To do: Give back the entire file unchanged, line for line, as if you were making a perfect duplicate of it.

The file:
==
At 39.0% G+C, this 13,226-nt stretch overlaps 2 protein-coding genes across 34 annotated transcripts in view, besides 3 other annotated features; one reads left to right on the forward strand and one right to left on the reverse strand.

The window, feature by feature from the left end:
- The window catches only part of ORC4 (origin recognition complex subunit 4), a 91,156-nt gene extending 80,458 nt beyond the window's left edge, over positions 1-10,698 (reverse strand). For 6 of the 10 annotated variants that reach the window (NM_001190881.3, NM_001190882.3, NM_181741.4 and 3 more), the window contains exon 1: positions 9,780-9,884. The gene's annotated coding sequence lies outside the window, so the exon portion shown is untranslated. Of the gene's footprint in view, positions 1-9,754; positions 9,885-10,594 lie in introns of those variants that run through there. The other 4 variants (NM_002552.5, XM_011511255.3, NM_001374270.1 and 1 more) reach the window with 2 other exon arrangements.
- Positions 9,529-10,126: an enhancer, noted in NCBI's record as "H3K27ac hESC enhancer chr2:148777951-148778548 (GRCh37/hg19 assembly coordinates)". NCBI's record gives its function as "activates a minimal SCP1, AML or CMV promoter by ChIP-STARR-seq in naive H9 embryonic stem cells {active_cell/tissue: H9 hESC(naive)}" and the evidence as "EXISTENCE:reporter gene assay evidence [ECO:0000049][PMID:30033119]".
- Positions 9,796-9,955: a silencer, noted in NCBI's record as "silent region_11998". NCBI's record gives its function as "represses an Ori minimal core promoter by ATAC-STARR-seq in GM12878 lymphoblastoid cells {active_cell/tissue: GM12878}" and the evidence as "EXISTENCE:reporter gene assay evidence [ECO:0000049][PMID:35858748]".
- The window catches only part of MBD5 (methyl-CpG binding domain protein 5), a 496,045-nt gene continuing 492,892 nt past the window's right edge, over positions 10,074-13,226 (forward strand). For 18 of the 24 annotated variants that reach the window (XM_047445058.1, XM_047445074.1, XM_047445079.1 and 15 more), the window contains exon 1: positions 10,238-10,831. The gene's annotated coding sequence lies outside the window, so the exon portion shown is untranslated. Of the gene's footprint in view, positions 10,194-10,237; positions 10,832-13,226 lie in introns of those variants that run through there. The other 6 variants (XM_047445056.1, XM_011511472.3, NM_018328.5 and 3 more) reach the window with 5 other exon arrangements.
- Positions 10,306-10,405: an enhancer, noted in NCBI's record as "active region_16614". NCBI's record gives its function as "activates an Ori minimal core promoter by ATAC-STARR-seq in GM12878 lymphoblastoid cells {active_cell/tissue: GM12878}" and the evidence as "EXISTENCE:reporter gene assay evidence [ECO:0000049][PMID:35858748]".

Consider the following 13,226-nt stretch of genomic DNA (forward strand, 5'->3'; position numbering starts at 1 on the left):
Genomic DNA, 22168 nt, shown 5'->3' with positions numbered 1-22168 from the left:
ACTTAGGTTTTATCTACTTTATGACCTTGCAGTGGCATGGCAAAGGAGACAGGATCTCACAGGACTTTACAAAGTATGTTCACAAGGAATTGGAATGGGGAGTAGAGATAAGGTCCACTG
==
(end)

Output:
At 39.0% G+C, this 13,226-nt stretch overlaps 2 protein-coding genes across 34 annotated transcripts in view, besides 3 other annotated features; one reads left to right on the forward strand and one right to left on the reverse strand.

The window, feature by feature from the left end:
- The window catches only part of ORC4 (origin recognition complex subunit 4), a 91,156-nt gene extending 80,458 nt beyond the window's left edge, over positions 1-10,698 (reverse strand). For 6 of the 10 annotated variants that reach the window (NM_001190881.3, NM_001190882.3, NM_181741.4 and 3 more), the window contains exon 1: positions 9,780-9,884. The gene's annotated coding sequence lies outside the window, so the exon portion shown is untranslated. Of the gene's footprint in view, positions 1-9,754; positions 9,885-10,594 lie in introns of those variants that run through there. The other 4 variants (NM_002552.5, XM_011511255.3, NM_001374270.1 and 1 more) reach the window with 2 other exon arrangements.
- Positions 9,529-10,126: an enhancer, noted in NCBI's record as "H3K27ac hESC enhancer chr2:148777951-148778548 (GRCh37/hg19 assembly coordinates)". NCBI's record gives its function as "activates a minimal SCP1, AML or CMV promoter by ChIP-STARR-seq in naive H9 embryonic stem cells {active_cell/tissue: H9 hESC(naive)}" and the evidence as "EXISTENCE:reporter gene assay evidence [ECO:0000049][PMID:30033119]".
- Positions 9,796-9,955: a silencer, noted in NCBI's record as "silent region_11998". NCBI's record gives its function as "represses an Ori minimal core promoter by ATAC-STARR-seq in GM12878 lymphoblastoid cells {active_cell/tissue: GM12878}" and the evidence as "EXISTENCE:reporter gene assay evidence [ECO:0000049][PMID:35858748]".
- The window catches only part of MBD5 (methyl-CpG binding domain protein 5), a 496,045-nt gene continuing 492,892 nt past the window's right edge, over positions 10,074-13,226 (forward strand). For 18 of the 24 annotated variants that reach the window (XM_047445058.1, XM_047445074.1, XM_047445079.1 and 15 more), the window contains exon 1: positions 10,238-10,831. The gene's annotated coding sequence lies outside the window, so the exon portion shown is untranslated. Of the gene's footprint in view, positions 10,194-10,237; positions 10,832-13,226 lie in introns of those variants that run through there. The other 6 variants (XM_047445056.1, XM_011511472.3, NM_018328.5 and 3 more) reach the window with 5 other exon arrangements.
- Positions 10,306-10,405: an enhancer, noted in NCBI's record as "active region_16614". NCBI's record gives its function as "activates an Ori minimal core promoter by ATAC-STARR-seq in GM12878 lymphoblastoid cells {active_cell/tissue: GM12878}" and the evidence as "EXISTENCE:reporter gene assay evidence [ECO:0000049][PMID:35858748]".

Consider the following 13,226-nt stretch of genomic DNA (forward strand, 5'->3'; position numbering starts at 1 on the left):
Genomic DNA, 22168 nt, shown 5'->3' with positions numbered 1-22168 from the left:
ACTTAGGTTTTATCTACTTTATGACCTTGCAGTGGCATGGCAAAGGAGACAGGATCTCACAGGACTTTACAAAGTATGTTCACAAGGAATTGGAATGGGGAGTAGAGATAAGGTCCACTG